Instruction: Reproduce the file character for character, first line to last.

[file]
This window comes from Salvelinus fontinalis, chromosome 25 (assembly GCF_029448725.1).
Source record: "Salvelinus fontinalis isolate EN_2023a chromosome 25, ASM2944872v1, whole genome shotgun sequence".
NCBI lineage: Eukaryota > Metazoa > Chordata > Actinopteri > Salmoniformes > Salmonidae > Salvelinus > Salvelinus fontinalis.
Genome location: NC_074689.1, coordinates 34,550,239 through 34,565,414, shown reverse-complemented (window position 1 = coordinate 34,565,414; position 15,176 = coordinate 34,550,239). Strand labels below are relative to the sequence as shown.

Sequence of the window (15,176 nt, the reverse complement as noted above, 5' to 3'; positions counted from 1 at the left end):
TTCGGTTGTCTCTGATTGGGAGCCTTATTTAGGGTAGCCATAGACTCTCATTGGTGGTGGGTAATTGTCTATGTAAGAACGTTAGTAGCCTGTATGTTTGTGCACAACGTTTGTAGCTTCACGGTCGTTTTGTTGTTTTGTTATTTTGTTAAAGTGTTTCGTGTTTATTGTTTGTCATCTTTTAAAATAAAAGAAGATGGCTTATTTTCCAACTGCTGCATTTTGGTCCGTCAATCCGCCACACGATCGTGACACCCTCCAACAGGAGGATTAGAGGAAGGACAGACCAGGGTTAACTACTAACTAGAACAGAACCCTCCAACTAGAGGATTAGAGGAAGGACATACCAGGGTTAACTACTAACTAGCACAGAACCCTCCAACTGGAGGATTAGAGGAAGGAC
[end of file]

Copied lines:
This window comes from Salvelinus fontinalis, chromosome 25 (assembly GCF_029448725.1).
Source record: "Salvelinus fontinalis isolate EN_2023a chromosome 25, ASM2944872v1, whole genome shotgun sequence".
NCBI lineage: Eukaryota > Metazoa > Chordata > Actinopteri > Salmoniformes > Salmonidae > Salvelinus > Salvelinus fontinalis.
Genome location: NC_074689.1, coordinates 34,550,239 through 34,565,414, shown reverse-complemented (window position 1 = coordinate 34,565,414; position 15,176 = coordinate 34,550,239). Strand labels below are relative to the sequence as shown.

Sequence of the window (15,176 nt, the reverse complement as noted above, 5' to 3'; positions counted from 1 at the left end):
TTCGGTTGTCTCTGATTGGGAGCCTTATTTAGGGTAGCCATAGACTCTCATTGGTGGTGGGTAATTGTCTATGTAAGAACGTTAGTAGCCTGTATGTTTGTGCACAACGTTTGTAGCTTCACGGTCGTTTTGTTGTTTTGTTATTTTGTTAAAGTGTTTCGTGTTTATTGTTTGTCATCTTTTAAAATAAAAGAAGATGGCTTATTTTCCAACTGCTGCATTTTGGTCCGTCAATCCGCCACACGATCGTGACACCCTCCAACAGGAGGATTAGAGGAAGGACAGACCAGGGTTAACTACTAACTAGAACAGAACCCTCCAACTAGAGGATTAGAGGAAGGACATACCAGGGTTAACTACTAACTAGCACAGAACCCTCCAACTGGAGGATTAGAGGAAGGAC